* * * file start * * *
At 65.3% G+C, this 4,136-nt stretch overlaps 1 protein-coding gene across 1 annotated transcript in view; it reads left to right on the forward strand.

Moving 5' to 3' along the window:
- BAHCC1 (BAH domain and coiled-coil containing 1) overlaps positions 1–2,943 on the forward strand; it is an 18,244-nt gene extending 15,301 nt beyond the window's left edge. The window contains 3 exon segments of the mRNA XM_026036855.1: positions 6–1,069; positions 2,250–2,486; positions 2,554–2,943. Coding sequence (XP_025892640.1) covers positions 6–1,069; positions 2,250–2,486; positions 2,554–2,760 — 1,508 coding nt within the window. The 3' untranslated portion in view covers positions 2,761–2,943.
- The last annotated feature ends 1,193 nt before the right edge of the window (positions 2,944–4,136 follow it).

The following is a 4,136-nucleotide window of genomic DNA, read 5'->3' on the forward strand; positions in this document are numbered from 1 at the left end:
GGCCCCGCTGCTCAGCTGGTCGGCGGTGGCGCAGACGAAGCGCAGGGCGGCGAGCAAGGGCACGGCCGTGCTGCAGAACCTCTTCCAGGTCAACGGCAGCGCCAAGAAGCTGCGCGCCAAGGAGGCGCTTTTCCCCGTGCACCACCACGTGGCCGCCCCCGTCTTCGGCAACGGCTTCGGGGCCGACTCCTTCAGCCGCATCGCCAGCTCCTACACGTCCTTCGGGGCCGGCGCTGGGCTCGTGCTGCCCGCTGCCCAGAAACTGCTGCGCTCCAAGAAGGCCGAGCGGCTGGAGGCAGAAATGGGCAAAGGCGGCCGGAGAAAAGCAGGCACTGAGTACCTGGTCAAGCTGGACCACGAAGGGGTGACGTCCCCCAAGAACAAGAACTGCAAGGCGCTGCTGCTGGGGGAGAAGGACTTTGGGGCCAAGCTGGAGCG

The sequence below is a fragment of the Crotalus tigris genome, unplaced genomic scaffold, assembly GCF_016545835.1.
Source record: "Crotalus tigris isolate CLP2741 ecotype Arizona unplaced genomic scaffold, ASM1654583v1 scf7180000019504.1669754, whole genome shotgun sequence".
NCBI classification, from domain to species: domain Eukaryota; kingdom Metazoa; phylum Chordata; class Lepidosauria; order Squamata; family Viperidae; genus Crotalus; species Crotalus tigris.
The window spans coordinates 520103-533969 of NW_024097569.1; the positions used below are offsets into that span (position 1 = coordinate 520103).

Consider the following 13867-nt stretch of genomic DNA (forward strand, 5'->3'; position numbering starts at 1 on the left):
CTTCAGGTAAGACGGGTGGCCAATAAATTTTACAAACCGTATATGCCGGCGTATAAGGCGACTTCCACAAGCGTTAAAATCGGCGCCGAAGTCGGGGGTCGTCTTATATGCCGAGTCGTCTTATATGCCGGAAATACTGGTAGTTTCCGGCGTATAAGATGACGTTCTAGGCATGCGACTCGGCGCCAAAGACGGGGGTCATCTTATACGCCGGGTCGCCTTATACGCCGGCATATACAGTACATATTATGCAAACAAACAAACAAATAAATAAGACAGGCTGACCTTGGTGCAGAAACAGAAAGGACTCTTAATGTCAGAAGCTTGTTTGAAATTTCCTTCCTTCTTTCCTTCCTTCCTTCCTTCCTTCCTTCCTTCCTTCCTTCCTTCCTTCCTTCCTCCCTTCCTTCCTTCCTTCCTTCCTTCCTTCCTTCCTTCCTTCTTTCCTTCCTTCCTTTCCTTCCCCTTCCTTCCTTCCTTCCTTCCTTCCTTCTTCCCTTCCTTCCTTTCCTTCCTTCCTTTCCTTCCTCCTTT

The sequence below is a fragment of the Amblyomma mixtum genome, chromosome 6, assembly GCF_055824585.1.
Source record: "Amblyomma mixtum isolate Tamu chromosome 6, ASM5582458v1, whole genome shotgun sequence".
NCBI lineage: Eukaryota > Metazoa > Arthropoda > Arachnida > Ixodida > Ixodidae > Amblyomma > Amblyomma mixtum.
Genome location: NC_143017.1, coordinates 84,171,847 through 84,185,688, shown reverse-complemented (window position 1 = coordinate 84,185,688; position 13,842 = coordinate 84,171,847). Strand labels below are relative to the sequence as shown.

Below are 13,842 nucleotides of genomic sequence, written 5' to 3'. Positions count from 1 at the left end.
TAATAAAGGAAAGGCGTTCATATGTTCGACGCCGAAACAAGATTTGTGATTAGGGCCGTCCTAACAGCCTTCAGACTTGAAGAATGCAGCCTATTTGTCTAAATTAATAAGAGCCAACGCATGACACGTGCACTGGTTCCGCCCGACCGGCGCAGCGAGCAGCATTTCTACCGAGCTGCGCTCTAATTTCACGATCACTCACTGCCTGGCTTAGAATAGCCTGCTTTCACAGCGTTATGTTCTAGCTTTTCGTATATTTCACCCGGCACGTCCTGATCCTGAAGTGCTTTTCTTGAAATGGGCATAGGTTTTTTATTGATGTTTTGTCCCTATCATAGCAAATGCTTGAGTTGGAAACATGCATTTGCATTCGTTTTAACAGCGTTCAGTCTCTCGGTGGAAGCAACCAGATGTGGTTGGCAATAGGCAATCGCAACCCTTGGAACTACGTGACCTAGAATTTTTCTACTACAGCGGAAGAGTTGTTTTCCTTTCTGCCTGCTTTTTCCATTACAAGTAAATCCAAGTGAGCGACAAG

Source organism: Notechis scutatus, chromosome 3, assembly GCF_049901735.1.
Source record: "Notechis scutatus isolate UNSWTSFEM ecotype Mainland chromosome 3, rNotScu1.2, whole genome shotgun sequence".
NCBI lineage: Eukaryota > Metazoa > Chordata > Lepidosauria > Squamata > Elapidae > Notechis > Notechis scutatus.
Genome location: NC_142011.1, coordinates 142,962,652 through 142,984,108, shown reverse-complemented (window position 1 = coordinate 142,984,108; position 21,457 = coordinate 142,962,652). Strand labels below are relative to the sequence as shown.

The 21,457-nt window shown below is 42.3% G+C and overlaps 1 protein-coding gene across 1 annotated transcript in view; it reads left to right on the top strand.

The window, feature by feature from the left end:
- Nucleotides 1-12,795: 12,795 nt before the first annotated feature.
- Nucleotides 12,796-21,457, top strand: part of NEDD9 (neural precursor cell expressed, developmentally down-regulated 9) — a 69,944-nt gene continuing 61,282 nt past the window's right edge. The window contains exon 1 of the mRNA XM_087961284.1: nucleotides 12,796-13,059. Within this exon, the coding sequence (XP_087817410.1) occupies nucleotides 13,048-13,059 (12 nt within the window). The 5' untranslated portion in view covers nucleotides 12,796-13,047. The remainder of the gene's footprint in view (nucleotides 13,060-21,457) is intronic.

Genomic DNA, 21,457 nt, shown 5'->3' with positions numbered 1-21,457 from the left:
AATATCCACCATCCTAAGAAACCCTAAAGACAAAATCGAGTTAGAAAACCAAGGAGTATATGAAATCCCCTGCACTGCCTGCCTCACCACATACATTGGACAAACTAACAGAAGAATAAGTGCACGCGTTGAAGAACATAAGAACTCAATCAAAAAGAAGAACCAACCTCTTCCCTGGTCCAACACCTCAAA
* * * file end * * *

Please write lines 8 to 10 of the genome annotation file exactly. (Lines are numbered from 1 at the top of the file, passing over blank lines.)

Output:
Source record: "Crotalus tigris isolate CLP2741 ecotype Arizona unplaced genomic scaffold, ASM1654583v1 scf7180000019504.1669754, whole genome shotgun sequence".
NCBI classification, from domain to species: domain Eukaryota; kingdom Metazoa; phylum Chordata; class Lepidosauria; order Squamata; family Viperidae; genus Crotalus; species Crotalus tigris.
The window spans coordinates 520103-533969 of NW_024097569.1; the positions used below are offsets into that span (position 1 = coordinate 520103).